Liu Yuan’s 2008 photographs, made through the window of his sleeper car compartment while traveling across the railways of North Korea, depict relatively mundane agricultural landscapes…
Never before have we seen an expansive body of images depicting North Korea’s rural cooperative agriculture and housing systems. Never before have we, the non-North Korean audience, gained access to visual representations of the political, social, and economic structures that dictate the practice and reality of daily life for millions of North Korean families.
(From the preface to “Red Land,” shown at The New York Photo Festival)
I asked myself, “What do I know about North Korea today, more than half a century after the division into North and South?” We could intelligently respond, “Nothing, but let’s Google it…” In the end, we would answer that, both in the almighty online search engines and in the minds of the Western world, North Korea is a blank. We cannot even imagine North Korea, because we have no images to associate with this mysterious country.
Liu Yuan’s exhibition “Journey to North Korea” does not promise to be expressive or scandalous. Yet, it invites our attention, to look, see, discover, and understand. For a Lithuanian public, especially people having lived under Soviet rule, even the tiniest of details activate long conversations and
(From an exhibition text for “Journey to North Korea”, Kaunas Photo Festival)
As a freelance photographer, Liu Yuan is free from political restrictions. This set of photos complements and improves my impressions of North Korea, and enriches my knowledge of daily life in the country. Therefore, these photographs are a rarity, representing a new frontier in images of North Korea. Beyond photographic technique, the photos are very valuable because they help viewers learn about North Korea and correct false impression
(Excerpted from “A Photographic Breakthrough in Viewing North Korea”)
It’s a shame that all Liu Yuan could bring back from Cuba were one hundred photographs and a thousand character essay. In truth, these things instantly make me revisit countless lost emotions…
When I look at Liu Yuan’s pictures of Cuba, I often link them to China. For example, the streets of Cuba remind me of a small town in south China. The exuberantly-dressed Cuban woman with a thick cigar evokes old northern Chinese lady smoking a long pipe.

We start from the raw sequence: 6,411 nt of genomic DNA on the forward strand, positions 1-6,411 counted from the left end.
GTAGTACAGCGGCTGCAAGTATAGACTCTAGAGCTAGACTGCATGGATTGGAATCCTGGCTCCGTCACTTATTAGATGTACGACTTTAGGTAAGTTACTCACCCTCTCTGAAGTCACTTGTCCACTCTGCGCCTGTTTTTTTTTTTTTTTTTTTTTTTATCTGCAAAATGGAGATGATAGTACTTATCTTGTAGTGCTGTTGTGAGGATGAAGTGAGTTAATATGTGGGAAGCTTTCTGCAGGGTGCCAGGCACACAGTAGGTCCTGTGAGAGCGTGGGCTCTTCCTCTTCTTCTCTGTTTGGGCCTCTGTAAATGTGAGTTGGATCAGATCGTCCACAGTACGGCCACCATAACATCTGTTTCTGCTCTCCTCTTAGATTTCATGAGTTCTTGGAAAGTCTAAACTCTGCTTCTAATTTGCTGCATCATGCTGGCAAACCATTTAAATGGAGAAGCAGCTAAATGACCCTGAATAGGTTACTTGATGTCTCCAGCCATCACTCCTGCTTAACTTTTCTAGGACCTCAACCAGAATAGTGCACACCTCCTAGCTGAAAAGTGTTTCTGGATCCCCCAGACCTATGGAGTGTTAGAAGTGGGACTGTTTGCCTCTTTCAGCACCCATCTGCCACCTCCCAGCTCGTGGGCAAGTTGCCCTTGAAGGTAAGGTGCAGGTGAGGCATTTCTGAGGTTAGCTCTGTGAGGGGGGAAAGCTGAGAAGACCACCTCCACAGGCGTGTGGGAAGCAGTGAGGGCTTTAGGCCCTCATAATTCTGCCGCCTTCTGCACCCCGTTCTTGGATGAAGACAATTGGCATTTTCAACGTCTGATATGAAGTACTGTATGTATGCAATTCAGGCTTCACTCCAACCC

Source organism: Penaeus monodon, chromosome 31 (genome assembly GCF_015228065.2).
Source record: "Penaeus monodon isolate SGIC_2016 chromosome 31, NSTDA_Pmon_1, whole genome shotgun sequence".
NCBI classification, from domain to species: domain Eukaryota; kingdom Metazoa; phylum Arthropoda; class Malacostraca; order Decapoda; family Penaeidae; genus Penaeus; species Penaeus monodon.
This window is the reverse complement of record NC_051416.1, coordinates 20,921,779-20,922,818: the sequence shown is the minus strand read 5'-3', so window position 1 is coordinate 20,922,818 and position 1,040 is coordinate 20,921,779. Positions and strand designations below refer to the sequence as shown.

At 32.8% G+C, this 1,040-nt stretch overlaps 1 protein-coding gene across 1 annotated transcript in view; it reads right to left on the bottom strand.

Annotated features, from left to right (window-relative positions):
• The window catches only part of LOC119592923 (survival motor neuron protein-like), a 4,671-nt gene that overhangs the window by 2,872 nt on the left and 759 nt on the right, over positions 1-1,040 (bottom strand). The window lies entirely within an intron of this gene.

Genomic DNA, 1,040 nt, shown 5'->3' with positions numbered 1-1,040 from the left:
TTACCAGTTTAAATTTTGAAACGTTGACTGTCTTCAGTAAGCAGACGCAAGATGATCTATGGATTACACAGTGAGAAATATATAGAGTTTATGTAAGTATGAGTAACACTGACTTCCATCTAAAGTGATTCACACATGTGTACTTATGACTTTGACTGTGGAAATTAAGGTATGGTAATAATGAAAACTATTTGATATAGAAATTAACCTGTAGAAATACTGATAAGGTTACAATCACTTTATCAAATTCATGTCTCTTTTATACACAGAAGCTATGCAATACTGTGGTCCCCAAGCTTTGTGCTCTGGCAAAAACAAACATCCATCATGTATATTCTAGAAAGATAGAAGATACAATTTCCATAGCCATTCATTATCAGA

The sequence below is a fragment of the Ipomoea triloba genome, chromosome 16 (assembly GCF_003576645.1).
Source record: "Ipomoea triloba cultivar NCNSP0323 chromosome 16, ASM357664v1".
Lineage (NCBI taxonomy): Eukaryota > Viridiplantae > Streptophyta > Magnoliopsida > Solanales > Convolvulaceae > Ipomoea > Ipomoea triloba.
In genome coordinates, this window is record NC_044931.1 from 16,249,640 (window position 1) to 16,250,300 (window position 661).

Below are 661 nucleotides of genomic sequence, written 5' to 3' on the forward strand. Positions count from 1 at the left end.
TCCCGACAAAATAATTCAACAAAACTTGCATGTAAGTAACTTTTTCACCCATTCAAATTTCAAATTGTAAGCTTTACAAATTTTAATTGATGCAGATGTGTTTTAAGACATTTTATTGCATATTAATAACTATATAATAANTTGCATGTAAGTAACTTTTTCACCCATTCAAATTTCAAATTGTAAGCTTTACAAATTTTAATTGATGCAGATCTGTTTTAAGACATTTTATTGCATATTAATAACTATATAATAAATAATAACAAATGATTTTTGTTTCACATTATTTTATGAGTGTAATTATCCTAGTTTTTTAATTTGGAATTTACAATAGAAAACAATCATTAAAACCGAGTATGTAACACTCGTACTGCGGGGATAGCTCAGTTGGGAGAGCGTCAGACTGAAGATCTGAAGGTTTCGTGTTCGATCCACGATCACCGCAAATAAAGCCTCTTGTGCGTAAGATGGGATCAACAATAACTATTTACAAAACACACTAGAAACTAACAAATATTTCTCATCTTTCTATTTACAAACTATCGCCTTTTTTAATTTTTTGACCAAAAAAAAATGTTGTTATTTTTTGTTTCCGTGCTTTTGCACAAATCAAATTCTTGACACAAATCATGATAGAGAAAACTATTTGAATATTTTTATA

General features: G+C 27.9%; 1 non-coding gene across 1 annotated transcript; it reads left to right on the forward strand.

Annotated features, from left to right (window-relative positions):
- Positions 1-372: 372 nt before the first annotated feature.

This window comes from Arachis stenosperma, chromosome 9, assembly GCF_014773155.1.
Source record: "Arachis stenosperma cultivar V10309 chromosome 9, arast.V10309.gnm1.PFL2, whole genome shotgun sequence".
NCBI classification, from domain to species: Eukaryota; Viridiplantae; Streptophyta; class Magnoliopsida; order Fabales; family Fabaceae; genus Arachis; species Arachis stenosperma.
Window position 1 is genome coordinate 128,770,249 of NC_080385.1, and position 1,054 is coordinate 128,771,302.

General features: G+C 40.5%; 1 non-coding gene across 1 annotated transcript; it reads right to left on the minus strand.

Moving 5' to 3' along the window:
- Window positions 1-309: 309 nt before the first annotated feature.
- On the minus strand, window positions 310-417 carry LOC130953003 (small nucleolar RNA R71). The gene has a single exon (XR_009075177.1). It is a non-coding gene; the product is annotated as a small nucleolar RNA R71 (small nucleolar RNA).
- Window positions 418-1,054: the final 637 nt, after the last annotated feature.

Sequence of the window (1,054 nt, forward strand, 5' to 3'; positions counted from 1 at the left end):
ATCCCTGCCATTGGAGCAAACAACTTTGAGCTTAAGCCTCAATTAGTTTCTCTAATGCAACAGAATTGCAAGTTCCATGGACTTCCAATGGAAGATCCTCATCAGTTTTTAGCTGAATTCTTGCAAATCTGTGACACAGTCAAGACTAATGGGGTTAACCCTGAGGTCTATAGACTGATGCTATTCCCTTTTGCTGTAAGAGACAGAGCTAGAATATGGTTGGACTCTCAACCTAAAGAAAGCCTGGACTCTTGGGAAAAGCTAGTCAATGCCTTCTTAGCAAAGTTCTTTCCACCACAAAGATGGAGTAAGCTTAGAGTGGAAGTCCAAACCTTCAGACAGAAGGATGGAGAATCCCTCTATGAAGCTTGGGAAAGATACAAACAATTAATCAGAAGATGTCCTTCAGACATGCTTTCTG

The Cuban students lined up along a street call to mind yellow-hatted Chinese students waiting at the crosswalk. A strange little car in near an ancient-looking wall in Havana is reminiscent of tuk-tuks on the outskirts of Beijing.
(Excerpted from the preface to “Wandering in Cuba”)
At first glance, Liu Yuan’s work looks simple and casual, but on closer inspection, you will find unusual diligence. He said, “I wanted to photograph everything in the world that I had never seen before, and I’m happy to share these things with everyone.”
(Excerpted from the curator’s text for “Distant Views: Cuba and North Korea” at the 2009 Lishui International Photography Festival)
Many people of our generation are fascinated with the Soviet Union, as well as Russian literature and art. We loved Leo Tolstoy, Ilya Repin, Pyotr Ilyich Tchaikovsky, and Quiet Flows the Don, My Universities, and How the Steel Was Tem-pered. We were also very familiar with Katyusha, Hawthorn Tree, The Path,
This was true for me, and this was true for Liu Yuan. Therefore, he dreamed of traveling to Russia for about fifty years, but had not found a way to go. Finally, in July 2008, Liu Yuan made the trip happen.
(Excerpted from “Comrades, Let Us Raise a Glass”
the preface to “Journey to Russia”)
Liu Yuan has made his name a sat ravel photographer; he brought Josef Koudelka’s “Prague in 1968” with him to Prague… Liu Yuan is constantly traveling, and he has been to more than 70 countries. His whirlwind travels mean that his pictures have a special urgency. His goal is not artistic expression. He has one simple desire: recording and sharing everything he sees. Liu Yuan’s actions seem to come from a living scar left by the restrictions of our country. The majority of Chinese people bear these kinds of scars.